Wellness

Raising Puppies to be Guide Dogs

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BY BECKY DAN

If you’ve watched the morning news program “Today,” you may have seen the Labrador Retriever puppy who is being raised to be a guide dog for a blind person. The news anchors teamed up with a guide dog school to help provide the first phase of training for the puppy.

Of course, you don’t have to be a televisions news anchor or live in New York to help train a future guide dog! There is a group of volunteer puppy raisers right here in Middle Tennessee, and we are looking for more people to get involved. 

  

We are a group of volunteers who raise puppies for Southeastern Guide Dogs. I'm the Nashville Area Coordinator. When the pups we raise grow up, they work as guides for blind individuals or in other careers, such as helping veterans overcome PTSD, helping children learn to read, working as therapy dogs in hospitals or even sniffing out drugs and bombs.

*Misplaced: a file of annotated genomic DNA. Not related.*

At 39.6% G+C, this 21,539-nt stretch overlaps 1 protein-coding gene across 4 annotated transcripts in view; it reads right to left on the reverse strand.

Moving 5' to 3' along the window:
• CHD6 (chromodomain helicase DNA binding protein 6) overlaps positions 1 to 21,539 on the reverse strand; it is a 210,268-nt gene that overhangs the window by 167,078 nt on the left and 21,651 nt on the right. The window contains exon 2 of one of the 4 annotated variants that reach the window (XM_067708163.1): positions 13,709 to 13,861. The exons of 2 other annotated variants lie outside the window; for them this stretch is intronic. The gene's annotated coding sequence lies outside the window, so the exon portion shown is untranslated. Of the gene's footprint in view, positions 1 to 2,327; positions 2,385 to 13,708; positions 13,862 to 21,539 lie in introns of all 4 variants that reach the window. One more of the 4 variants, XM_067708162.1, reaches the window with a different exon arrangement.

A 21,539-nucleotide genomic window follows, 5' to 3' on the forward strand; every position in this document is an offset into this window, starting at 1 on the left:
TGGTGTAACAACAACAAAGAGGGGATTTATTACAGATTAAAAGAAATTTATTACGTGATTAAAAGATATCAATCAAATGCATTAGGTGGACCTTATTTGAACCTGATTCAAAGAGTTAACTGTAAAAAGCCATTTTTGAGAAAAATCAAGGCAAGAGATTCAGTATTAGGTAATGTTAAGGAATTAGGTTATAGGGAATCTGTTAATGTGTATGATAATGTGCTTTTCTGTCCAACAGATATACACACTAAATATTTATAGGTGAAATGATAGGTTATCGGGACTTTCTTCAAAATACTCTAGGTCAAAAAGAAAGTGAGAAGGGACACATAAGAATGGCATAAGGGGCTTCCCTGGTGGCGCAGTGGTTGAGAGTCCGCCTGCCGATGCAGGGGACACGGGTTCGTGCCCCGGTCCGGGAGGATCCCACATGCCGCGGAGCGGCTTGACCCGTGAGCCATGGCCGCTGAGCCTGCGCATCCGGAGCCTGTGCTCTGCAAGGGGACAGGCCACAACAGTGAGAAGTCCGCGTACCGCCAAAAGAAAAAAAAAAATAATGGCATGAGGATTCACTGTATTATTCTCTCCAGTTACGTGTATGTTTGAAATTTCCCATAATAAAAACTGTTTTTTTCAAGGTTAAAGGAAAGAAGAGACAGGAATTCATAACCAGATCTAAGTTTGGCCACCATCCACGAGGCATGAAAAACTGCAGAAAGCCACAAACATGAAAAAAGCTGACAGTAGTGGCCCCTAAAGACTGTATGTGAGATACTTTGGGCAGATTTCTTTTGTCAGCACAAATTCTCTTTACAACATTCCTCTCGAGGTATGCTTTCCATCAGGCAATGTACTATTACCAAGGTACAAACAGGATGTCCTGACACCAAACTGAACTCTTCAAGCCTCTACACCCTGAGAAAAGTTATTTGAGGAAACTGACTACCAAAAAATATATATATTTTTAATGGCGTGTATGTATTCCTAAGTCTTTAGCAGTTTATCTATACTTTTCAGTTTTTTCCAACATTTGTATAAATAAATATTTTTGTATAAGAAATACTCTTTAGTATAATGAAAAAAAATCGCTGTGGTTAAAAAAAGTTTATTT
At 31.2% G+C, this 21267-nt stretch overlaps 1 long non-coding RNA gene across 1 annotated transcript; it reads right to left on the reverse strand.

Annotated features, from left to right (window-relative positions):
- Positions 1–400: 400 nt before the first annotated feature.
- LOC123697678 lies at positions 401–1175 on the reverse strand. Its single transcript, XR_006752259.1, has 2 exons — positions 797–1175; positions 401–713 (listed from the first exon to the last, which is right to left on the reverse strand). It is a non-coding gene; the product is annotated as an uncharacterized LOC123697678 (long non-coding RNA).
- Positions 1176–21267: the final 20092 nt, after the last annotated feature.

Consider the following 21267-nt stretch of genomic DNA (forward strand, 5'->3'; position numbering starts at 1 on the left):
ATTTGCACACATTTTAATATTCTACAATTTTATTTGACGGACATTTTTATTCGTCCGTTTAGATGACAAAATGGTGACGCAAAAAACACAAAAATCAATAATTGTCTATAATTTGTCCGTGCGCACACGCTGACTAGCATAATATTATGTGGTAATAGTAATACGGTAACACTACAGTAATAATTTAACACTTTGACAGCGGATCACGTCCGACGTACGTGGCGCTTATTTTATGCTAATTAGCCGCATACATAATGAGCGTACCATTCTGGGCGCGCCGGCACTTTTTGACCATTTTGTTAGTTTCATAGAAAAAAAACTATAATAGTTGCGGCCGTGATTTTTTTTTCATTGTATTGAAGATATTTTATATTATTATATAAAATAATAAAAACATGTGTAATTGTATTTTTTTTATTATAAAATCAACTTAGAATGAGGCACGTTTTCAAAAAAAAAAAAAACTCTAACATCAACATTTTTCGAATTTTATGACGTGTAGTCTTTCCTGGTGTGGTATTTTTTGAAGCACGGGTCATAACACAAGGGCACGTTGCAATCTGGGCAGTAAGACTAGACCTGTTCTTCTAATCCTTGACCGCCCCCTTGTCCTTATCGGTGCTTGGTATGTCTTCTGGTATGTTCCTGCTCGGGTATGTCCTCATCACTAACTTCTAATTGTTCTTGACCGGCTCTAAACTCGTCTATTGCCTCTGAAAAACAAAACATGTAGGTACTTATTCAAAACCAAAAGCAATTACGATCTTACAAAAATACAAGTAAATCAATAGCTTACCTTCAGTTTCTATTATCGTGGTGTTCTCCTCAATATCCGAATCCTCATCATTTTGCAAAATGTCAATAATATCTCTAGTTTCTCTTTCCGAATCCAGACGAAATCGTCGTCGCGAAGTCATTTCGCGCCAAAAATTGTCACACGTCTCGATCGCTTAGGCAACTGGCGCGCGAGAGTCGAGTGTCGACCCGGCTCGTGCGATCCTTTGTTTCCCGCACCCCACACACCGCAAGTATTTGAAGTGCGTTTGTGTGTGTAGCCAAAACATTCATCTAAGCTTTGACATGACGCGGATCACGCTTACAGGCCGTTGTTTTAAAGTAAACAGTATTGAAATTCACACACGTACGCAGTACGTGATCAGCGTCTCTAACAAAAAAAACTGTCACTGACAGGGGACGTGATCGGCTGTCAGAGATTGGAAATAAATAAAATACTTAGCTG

So, what's involved in being a "puppy raiser"? A puppy raiser is someone who opens their heart and home to a 10-week-old puppy, then spends the next year teaching the pup the basic skills he or she will need for a future service job. Puppy raisers teach basic obedience (plus a few special commands) and they socialize the puppy by taking him to public places such as grocery stores, restaurants, church services, offices, doctor’s appointment and all the other places the dog will someday go with his handler. 

This first phase of training is compared to a child completing high school before heading off to college. When the puppy is a little more than a year old, she will return to the guide dog school for formal harness training. There, professional trainers will teach the dog the advanced skills she will need.

You might be surprised to learn that you don’t have to be an experienced dog handler to become a puppy raiser. You only need a love of dogs and a desire to help others! You will learn the specific skills needed to train the dog during twice monthly meetings held on the second and fourth Saturday mornings each month.

Southeastern Guide Dogs will cover all the medical costs for the dog and provide monthly heartworm preventative. You will only need to pay for the pup’s food and monthly flea/tick products.

To learn more about the program, please visit our website here, or contact me (Becky Dan) at or by phone at 615-975-8220.

Together, we can give these puppies a great start, and help those in need throughout our community. 

Photos courtesy Southeastern Guide Dogs.


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